Iran Denies Any Losses in Syrian Base Attack

YERUSHALAYIM -

Iranian sources denied Monday that it had sustained any damages in Sunday night’s attack on army bases in central Syria. The sources, quoted in Israeli media based on reports in Iranian media, said that the bases hit Sunday night were not Iranian, and that no Iranian personnel were killed. Earlier, the Iranian ISNA news agency said that 18 Iranians had been killed in the attack.

Lebanese media reports quoted in Haaretz said that the targeted bases, located near the central Syrian town of Hama and the northern city of Aleppo, were used by Iran and by Syrian forces. The report said that the attack targeted weapons storage units, and that the attack included hits by bunker-buster missiles. While some Syrian media outlets immediately blamed Israel, the government – and Iran – did not immediately blame Israel, as the United States is known to have such missiles in areas of Syria that are under control of Kurdish forces, who are known to work with American advisers, Yediot Acharonot said. Haaretz quoted the social media page of Syrian newspaper Tishrin, which said that the attack consisted of nine missiles fired from bases in Jordan controlled by American and British sources.

Syria-based opposition media activist Mohamad Rasheed said that base that came under attack is about 7 miles outside the city of Hama adding that airstrike led to several explosions in the arms depot. He added that the area is known as the Maarin Mountain or Mountain 47.

Rasheed said that some of the exploding missiles in the arms depot struck parts of Hama adding that residents in areas near the base fled their homes. He said the base has been run by Iranian and Iran-backed fighters from Lebanon, Iraq, Afghanistan and Pakistan.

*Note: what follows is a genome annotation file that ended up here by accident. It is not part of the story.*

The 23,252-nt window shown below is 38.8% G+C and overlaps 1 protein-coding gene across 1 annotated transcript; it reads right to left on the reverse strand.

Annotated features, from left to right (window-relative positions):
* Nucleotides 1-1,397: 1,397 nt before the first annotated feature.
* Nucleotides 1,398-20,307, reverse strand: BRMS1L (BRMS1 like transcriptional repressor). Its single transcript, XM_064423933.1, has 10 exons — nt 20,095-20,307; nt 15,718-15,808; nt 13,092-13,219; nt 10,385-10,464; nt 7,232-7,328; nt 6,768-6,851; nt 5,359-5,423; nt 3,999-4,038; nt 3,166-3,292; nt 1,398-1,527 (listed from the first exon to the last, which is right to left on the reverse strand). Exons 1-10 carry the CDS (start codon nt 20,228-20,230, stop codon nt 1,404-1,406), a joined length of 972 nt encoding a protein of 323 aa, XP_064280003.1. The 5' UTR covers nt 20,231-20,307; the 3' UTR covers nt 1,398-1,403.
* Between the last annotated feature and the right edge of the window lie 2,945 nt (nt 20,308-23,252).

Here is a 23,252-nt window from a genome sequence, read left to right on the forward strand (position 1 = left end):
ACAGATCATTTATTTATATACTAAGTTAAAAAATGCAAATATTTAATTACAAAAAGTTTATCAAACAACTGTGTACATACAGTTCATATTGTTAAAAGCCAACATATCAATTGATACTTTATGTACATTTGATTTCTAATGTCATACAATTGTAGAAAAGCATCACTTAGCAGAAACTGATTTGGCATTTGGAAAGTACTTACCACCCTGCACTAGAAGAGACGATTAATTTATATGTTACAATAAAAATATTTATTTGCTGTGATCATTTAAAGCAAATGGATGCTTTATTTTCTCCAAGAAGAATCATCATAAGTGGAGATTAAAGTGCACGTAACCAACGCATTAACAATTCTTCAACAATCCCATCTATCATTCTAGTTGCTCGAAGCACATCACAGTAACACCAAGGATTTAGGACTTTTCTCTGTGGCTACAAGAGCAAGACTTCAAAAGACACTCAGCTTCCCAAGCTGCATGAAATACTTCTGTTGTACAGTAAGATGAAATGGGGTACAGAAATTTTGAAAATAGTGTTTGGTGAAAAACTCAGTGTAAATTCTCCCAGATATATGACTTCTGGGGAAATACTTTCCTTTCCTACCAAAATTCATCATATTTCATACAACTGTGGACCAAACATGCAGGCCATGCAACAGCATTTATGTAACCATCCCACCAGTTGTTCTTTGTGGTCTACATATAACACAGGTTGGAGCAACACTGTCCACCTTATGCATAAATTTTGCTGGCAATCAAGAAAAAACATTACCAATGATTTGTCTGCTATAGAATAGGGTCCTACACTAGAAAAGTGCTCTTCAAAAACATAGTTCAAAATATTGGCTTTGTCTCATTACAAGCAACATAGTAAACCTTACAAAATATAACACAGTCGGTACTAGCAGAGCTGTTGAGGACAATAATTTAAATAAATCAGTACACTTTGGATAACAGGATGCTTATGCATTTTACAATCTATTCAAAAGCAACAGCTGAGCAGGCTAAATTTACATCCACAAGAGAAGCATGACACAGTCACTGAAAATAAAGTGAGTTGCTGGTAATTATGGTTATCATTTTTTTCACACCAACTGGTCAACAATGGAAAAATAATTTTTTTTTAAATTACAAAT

Opposition groups in Syria said that 38 Syrian soldiers were killed and 57 injured in the attack, and that the targeted bases belonged to the Syrian Army’s Brigade 47, which includes Iranian military units.

A short time after the attack early Monday, Syrian media reported that the country had been hit by a minor earthquake, measuring 2.6 on the Richter scale, according to European seismologists. According to the report, the earthquake was a good indication that bunker-buster missiles that attacked underground targets were used.

The attack came hours after Prime Minister Binyamin Netanyahu talked to President Donald Trump on the phone. The White House said the two leaders discussed the continuing threats and challenges facing the Middle East, “especially the problems posed by the Iranian regime’s destabilizing activities.” On Sunday, Netanyahu met with new U.S. Secretary of State Mike Pompeo.

After the meeting, Pompeo said that the U.S. “remains deeply concerned about Iran’s dangerous escalation of threats toward Israel and the region.” Strong ties with Israel, he added, are “critical to our efforts to counter Iran’s destabilizing and malign activity throughout the Middle East, and indeed throughout the world.”